Hasso-Plattner-Institut25 Jahre HPI
Hasso-Plattner-Institut25 Jahre HPI
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Christian Tinnefeld

Building a Columnar Database on Shared Main Memory-Based Storage

In the field of disk-based parallel database management systems exists a great variety of solutions based on a shared-storage or a shared-nothing architecture. In contrast, main memory-based parallel database management systems are dominated solely by the shared-nothing approach as it preserves the in-memory performance advantage by processing data locally on each server. We argue that this unilateral development is going to cease due to the combination of the following three trends: a) Nowadays network technology features remote direct memory access (RDMA) and narrows the performance gap between accessing main memory inside a server and of a remote server to and even below a single order of magnitude. b) Modern storage systems scale gracefully, are elastic, and provide high-availability. c) A modern storage system such as Stanford's RAMCloud even keeps all data resident in main memory. Exploiting these characteristics in the context of a main-memory parallel database management system is desirable. The advent of RDMA-enabled network technology makes the creation of a parallel main memory DBMS based on a shared-storage approach feasible.

In our architecture, we use Stanford's RAMCloud as shared-storage, and the self-designed and developed in-memory AnalyticsDB as relational query processor on top. AnalyticsDB encapsulates data access and operator execution via an interface which allows seamless switching between local and remote main memory, while RAMCloud provides not only storage capacity, but also processing power. Combining both aspects allows pushing-down the execution of database operators into the storage system. We describe how the columnar data processed by AnalyticsDB is mapped to RAMCloud's key-value data model and how the performance advantages of columnar data storage can be preserved.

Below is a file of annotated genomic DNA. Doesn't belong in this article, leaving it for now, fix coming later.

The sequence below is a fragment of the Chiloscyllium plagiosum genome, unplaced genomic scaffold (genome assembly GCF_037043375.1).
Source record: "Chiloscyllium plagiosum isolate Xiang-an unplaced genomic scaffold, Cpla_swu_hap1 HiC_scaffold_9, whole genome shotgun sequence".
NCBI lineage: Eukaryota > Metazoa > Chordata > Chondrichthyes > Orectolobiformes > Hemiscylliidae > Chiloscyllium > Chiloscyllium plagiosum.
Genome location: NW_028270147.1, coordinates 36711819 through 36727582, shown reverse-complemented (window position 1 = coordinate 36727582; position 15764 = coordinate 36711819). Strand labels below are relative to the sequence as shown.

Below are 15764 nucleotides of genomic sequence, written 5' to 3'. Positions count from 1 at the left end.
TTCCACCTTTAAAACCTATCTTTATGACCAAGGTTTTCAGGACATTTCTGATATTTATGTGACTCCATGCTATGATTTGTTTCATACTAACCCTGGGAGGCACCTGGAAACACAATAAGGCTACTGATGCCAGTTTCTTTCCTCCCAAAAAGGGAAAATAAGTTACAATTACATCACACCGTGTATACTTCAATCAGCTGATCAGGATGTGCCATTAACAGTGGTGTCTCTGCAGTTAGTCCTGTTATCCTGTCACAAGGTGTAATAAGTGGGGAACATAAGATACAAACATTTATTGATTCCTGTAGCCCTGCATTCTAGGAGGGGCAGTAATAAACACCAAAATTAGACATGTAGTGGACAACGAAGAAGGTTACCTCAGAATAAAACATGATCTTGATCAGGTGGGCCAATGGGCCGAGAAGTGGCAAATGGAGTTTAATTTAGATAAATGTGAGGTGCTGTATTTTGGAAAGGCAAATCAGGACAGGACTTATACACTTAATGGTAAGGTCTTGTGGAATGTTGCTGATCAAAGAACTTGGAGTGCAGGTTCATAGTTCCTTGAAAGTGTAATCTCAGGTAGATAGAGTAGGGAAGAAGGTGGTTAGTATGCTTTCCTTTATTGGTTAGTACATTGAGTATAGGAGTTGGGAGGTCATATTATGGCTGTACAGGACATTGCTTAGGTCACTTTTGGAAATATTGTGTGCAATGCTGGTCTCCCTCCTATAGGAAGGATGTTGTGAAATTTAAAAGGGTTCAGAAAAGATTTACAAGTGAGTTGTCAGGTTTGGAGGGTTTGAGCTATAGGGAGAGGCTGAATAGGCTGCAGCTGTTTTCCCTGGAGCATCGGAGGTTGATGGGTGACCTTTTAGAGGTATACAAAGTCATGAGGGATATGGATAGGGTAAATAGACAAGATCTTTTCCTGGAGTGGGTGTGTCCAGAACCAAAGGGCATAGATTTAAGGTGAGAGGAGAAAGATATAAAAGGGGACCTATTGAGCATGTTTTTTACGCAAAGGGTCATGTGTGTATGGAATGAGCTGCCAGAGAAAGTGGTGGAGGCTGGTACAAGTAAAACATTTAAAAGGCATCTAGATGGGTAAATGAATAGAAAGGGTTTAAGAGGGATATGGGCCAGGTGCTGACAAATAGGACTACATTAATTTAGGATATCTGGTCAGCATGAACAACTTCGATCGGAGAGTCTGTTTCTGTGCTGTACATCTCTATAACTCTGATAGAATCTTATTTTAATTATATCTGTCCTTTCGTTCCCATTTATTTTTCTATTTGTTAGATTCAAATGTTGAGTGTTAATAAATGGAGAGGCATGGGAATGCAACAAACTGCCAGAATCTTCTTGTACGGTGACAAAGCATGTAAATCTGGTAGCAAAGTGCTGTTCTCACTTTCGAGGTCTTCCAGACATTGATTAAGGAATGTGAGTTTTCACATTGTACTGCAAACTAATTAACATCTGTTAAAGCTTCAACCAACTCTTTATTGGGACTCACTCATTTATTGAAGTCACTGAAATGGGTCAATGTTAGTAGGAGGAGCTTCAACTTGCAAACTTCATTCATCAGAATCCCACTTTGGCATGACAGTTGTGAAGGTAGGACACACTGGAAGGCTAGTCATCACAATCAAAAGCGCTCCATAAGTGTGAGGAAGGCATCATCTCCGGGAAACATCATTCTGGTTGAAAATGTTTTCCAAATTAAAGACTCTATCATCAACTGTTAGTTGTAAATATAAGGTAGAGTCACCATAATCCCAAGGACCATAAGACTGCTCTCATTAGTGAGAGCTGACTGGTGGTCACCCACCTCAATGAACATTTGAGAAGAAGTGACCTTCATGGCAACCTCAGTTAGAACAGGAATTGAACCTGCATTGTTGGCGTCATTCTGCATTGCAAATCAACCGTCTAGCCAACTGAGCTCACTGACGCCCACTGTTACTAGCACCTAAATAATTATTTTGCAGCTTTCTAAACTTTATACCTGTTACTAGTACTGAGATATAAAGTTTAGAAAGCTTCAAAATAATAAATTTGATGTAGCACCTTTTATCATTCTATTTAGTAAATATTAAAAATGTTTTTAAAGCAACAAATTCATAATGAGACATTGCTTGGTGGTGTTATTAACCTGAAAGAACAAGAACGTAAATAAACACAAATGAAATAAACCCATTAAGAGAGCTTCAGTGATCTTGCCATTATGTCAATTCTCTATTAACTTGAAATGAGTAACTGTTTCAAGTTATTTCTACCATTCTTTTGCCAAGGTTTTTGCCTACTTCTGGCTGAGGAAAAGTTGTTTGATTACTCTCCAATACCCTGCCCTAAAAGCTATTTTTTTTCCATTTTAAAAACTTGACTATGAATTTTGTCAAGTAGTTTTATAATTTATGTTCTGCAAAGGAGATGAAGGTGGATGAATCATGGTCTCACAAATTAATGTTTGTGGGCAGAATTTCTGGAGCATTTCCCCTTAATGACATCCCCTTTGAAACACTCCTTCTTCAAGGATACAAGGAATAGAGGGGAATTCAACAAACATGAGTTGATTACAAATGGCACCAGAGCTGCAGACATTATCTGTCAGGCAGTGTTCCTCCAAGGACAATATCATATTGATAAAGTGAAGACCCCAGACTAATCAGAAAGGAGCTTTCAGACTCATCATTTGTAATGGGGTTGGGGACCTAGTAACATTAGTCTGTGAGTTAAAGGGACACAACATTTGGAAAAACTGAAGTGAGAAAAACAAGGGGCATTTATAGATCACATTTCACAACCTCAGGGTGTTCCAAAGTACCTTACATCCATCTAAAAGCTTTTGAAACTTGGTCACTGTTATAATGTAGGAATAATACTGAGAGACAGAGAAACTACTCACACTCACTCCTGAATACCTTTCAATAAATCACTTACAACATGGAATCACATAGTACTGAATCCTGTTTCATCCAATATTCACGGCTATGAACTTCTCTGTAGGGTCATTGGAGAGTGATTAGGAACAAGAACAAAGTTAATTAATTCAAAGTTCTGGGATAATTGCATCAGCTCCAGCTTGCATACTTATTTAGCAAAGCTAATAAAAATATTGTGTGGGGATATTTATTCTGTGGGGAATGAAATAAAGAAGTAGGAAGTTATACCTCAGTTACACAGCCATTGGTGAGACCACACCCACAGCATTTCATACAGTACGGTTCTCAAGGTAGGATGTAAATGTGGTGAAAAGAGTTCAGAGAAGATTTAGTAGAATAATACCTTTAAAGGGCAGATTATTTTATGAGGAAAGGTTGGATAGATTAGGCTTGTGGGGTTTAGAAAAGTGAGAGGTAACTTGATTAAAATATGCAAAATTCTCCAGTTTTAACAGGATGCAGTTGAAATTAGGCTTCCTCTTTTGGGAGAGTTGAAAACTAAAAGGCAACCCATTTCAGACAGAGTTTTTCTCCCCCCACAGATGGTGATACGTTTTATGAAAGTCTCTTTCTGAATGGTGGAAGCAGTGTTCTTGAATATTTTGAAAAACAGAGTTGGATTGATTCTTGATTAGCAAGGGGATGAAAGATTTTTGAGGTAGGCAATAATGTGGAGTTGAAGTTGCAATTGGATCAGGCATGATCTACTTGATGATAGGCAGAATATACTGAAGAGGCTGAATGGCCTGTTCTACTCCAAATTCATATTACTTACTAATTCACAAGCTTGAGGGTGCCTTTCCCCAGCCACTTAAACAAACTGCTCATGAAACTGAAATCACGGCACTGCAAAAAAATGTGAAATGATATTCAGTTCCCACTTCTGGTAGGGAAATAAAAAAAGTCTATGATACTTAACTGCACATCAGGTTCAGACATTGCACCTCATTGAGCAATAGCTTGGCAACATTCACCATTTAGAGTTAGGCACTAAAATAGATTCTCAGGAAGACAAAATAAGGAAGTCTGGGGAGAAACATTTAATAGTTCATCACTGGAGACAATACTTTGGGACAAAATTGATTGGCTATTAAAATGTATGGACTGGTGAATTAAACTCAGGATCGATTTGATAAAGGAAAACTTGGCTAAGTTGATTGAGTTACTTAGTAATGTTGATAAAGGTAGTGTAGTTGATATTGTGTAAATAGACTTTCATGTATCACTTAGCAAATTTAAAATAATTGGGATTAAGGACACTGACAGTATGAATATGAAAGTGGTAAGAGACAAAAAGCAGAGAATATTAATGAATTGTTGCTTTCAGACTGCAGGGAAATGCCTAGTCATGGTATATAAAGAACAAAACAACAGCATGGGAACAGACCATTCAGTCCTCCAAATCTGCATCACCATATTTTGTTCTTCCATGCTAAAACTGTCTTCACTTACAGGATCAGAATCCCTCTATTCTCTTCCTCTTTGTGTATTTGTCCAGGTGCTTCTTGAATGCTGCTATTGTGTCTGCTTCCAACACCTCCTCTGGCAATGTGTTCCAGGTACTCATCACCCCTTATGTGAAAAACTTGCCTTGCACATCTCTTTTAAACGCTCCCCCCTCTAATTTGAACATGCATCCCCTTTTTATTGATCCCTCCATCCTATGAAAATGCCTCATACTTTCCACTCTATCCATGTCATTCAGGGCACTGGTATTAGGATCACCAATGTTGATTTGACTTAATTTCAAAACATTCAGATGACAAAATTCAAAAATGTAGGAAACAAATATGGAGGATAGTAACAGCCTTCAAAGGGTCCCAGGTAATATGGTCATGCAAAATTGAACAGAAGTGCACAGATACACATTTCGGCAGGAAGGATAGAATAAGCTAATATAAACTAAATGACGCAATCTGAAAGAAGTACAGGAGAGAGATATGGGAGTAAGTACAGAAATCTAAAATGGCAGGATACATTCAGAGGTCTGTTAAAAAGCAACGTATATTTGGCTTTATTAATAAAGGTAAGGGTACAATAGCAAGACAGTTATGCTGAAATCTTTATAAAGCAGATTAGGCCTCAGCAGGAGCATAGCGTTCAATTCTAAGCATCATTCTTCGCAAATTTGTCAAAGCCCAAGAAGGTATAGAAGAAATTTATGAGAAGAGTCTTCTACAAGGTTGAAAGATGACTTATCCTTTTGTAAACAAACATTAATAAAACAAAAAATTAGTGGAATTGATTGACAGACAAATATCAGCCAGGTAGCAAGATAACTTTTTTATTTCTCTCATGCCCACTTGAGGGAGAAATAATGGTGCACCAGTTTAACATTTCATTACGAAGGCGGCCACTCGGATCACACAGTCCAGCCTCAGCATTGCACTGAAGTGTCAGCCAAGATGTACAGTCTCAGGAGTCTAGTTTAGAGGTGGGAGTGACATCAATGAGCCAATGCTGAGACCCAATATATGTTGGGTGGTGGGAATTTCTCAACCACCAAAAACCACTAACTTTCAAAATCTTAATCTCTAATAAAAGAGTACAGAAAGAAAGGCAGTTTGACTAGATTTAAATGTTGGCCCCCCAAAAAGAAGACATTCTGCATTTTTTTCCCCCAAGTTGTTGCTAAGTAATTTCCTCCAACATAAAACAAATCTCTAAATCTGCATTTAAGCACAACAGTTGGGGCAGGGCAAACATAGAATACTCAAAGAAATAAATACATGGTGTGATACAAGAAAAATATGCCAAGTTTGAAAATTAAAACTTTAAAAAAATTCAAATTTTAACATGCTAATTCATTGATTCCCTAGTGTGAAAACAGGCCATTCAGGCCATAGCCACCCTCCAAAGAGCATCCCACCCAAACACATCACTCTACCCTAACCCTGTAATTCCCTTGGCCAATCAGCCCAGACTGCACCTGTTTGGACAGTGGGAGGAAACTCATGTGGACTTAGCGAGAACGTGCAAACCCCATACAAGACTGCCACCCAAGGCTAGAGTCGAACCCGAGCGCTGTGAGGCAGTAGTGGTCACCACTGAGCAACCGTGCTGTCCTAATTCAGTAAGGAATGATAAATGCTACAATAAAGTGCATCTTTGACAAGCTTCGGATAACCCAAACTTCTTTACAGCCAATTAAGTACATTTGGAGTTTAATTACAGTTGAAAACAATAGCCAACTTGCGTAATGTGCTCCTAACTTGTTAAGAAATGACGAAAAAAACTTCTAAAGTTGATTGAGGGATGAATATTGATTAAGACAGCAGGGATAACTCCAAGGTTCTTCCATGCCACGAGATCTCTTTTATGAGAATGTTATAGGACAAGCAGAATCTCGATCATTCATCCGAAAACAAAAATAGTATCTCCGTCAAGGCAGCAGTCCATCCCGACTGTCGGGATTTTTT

The combination of fast network technology and the possibility to execute database operators in the storage system opens the discussion for site selection. We construct a system model that allows the estimation of operator execution costs in terms of network transfer, data processed in memory, and wall time. This can be used for database operators that work on one relation at a time --- such as a scan or materialize operation --- to discuss the site selection problem (data pull vs. operator push). Since a database query translates to the execution of several database operators, it is possible that the optimal site selection varies per operator. For the execution of a database operator that works on two (or more) relations at a time, such as a join, the system model is enriched by additional factors such as the chosen algorithm (e.g. Grace- vs. Distributed Block Nested Loop Join vs. Cyclo-Join), the data partitioning of the respective relations, and their overlapping as well as the allowed resource allocation.

We present an evaluation on a cluster with 60 nodes where all nodes are connected via RDMA-enabled network equipment. We show that query processing performance is about 2.4x slower if everything is done via the data pull operator execution strategy (i.e. RAMCloud is being used only for data access) and about 27% slower if operator execution is also supported inside RAMCloud (in comparison to operating only on main memory inside a server without any network communication at all). The fast-crash recovery feature of RAMCloud can be leveraged to provide high-availability, e.g. a server crash during query execution only delays the query response for about one second. Our solution is elastic in a way that it can adapt to changing workloads a) within seconds, b) without interruption of the ongoing query processing, and c) without manual intervention.